Aurora voters opposing required charter change allowing people with felonies to run for local office

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AURORA | Preliminary results of the 2023 election showed Aurora voters opposing a proposed change to the city’s charter that would replace the city’s ban on people with any felony convictions running for City Council with a ban targeting convictions for crimes related to corruption.

Around 59.1% of voters had weighed in against the change, as of Friday.

A court previously ruled the city’s current ban is unconstitutional and thus unenforceable, while the state’s constitution disqualifies candidates who have been convicted of the crimes enumerated in the proposed ban, making Ballot Question 3A more or less a formality with no impact on city policy.

George Koumantakis, an attorney for the city, told the City Council during a meeting in June that the item had to go on the fall ballot for the city to comply with a district court order regarding the ban.

Aurora’s charter states in part that “a person who has been convicted of a felony shall not become a candidate for nor hold elective office.”

Candice Bailey — an Aurora activist leader who in 1999 was convicted of second-degree assault and sentenced to two years in prison — challenged the charter rule last year with the backing of the American Civil Liberties Union.

In March, 18th Judicial District Judge John Scipione sided with Bailey and the ACLU, saying that generally disqualifying felons from holding office violated the state’s constitution.

The proposed charter change would have added language disqualifying candidates who have been convicted of embezzlement of public money, bribery, perjury, solicitation of bribery or subornation of perjury, rather than all felons.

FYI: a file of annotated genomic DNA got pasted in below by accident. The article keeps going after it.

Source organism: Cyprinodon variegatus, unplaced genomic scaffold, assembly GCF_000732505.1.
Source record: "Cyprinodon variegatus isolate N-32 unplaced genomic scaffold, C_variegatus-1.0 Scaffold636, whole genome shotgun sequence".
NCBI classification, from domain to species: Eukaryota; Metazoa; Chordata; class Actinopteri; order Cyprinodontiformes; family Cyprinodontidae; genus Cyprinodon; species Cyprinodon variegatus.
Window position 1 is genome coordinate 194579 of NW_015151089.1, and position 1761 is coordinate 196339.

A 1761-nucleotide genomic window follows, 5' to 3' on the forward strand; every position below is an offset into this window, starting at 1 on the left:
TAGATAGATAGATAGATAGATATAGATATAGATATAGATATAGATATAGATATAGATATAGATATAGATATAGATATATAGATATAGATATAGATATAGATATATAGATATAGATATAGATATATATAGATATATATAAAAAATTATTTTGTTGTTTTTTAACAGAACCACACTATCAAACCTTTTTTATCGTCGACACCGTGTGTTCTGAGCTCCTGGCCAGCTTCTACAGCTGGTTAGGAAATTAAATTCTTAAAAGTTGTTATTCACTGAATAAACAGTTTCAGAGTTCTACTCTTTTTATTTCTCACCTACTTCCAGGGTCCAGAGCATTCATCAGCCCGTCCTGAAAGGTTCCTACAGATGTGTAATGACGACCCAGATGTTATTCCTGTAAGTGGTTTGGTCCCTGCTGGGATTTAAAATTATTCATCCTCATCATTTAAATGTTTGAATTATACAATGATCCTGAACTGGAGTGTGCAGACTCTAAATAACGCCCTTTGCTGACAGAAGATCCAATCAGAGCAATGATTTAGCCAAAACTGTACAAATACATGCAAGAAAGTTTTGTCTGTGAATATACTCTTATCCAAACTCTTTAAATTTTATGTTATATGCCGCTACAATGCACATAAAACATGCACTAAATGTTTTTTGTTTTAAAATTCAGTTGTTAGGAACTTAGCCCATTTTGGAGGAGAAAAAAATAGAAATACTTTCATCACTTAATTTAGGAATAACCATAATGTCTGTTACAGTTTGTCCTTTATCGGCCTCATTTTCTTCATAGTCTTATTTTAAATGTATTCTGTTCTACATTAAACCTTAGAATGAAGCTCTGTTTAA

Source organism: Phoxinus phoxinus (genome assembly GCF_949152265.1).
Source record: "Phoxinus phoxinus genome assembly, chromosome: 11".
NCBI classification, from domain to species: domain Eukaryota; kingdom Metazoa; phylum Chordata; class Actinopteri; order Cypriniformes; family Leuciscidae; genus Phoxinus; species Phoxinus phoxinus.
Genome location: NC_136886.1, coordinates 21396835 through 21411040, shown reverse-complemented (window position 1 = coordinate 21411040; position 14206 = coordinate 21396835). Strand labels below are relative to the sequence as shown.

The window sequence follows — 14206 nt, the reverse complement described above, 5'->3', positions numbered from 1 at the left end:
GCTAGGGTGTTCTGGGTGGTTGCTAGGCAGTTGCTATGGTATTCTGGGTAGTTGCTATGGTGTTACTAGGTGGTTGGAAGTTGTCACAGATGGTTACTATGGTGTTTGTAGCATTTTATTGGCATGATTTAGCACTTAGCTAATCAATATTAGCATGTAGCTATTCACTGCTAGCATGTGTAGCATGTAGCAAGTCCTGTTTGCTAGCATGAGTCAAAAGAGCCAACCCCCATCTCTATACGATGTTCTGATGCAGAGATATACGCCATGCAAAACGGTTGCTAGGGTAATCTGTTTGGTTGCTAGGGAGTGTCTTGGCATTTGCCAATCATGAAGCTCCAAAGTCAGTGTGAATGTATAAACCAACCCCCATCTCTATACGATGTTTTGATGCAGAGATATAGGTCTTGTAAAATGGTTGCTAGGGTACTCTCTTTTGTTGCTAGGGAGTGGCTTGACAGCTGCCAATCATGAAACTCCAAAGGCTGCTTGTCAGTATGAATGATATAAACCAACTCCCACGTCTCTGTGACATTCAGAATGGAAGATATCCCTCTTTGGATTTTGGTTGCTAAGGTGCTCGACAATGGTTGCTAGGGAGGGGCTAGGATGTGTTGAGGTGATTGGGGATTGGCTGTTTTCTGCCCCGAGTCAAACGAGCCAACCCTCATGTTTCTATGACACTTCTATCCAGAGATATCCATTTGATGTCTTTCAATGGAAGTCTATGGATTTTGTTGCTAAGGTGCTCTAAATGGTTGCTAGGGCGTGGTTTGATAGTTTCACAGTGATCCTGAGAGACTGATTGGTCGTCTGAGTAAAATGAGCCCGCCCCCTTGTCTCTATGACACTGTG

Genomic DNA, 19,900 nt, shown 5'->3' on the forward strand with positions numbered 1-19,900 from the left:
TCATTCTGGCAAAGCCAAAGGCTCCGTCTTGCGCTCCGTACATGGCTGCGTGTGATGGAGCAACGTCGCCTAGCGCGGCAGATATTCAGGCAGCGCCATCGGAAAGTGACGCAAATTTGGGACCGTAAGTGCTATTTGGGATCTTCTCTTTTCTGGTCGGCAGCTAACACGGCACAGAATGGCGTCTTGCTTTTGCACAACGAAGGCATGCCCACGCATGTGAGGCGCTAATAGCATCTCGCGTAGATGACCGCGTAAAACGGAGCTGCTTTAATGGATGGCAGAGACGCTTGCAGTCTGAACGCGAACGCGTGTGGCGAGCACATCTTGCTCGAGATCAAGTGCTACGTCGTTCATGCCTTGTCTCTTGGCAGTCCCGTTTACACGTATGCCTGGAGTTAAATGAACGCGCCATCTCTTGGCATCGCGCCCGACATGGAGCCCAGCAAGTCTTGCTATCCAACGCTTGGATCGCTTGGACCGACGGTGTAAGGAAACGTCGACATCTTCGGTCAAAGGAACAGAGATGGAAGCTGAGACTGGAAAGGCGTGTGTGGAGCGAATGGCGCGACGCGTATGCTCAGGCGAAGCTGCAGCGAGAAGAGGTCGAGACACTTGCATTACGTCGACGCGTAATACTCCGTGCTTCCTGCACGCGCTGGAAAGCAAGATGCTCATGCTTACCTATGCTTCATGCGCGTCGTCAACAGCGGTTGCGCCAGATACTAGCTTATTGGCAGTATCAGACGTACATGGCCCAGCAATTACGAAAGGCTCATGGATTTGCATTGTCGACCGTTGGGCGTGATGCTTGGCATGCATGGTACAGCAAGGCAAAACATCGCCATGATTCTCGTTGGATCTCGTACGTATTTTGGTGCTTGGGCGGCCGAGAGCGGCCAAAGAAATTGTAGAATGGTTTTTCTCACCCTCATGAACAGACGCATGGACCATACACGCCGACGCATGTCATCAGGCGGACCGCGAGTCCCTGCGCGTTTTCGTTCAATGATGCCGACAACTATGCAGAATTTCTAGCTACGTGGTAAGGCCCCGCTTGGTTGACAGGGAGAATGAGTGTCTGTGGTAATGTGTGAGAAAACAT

City spokesman Ryan Luby later wrote in an email that the city has not decided whether the matter would be brought to voters again.

“While Aurora voters have the sole authority to amend the city charter and may wish to keep unenforceable provisions in charter language, the court can place limits on how charter provisions are applied,” he wrote.

“As a result, even with a failed vote on 3A, the situation would remain unchanged. Only people convicted of embezzlement of public monies, bribery, perjury, solicitation of bribery, or subornation of perjury would be ineligible to hold public office.”

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Bob
Bob
1 month ago

This looks as a potential conundrum for the city. The state has their rule that the ACLU managed to intimidate, and a outside law firm Aurora hired to also convince the city council to not fight but go through the formality and just play nice and go along with it. That was easy enough to convince the council, no one there was interested in much of  a fight. The judge didn’t care, one way or the other as no objections from any on city council. Done deal. Now two times the citizens have told the city a home-rule  organization, by the way, they don’t want felons to be on council. What good is it to vote if a council can simply wash away the will of the voter? Well what’s the chance of the new council again bringing this out for another vote to set things right.A different outside law firm doing the same work could have a different conclusion of what’s the city charter limits are and should be.
It’s clear the author of this news story can smell blood in the water from Aurora voters. Did the council really hold that power?
  
 “It’s not yet clear what will happen if final election results show voters not approving the measure.

Lisa
Lisa
29 days ago

This is proof people do not research issues they are voting on. If you read anything about it you would vote yes.

Dean68
Dean68
28 days ago
Reply to  Lisa

 
Well 40 % @ (34,634) said Yes and 60% @ (51,457) said no. Did all these voters not- understand. The people that dd not understand were the city council that voted to change the ordinance 2 years ago. It’s pretty clear Aurora voters do not want felons running the city period. That includes me, I’m pretty sure I understand. This is the process we are to follow. 

Last edited 28 days ago by Dean68
Factory Working Orphan
Factory Working Orphan
28 days ago
Reply to  Lisa

Or, they actually read about it, contrary to your claims, and decided to vote against it. Your historic determinism is giving you brain worms.

Factory Working Orphan
Factory Working Orphan
29 days ago

Someone who’s been convicted of a violent crime clearly doesn’t have the self-control to hold public office, let alone one that’s responsible for the lives of nearly 400,000 people.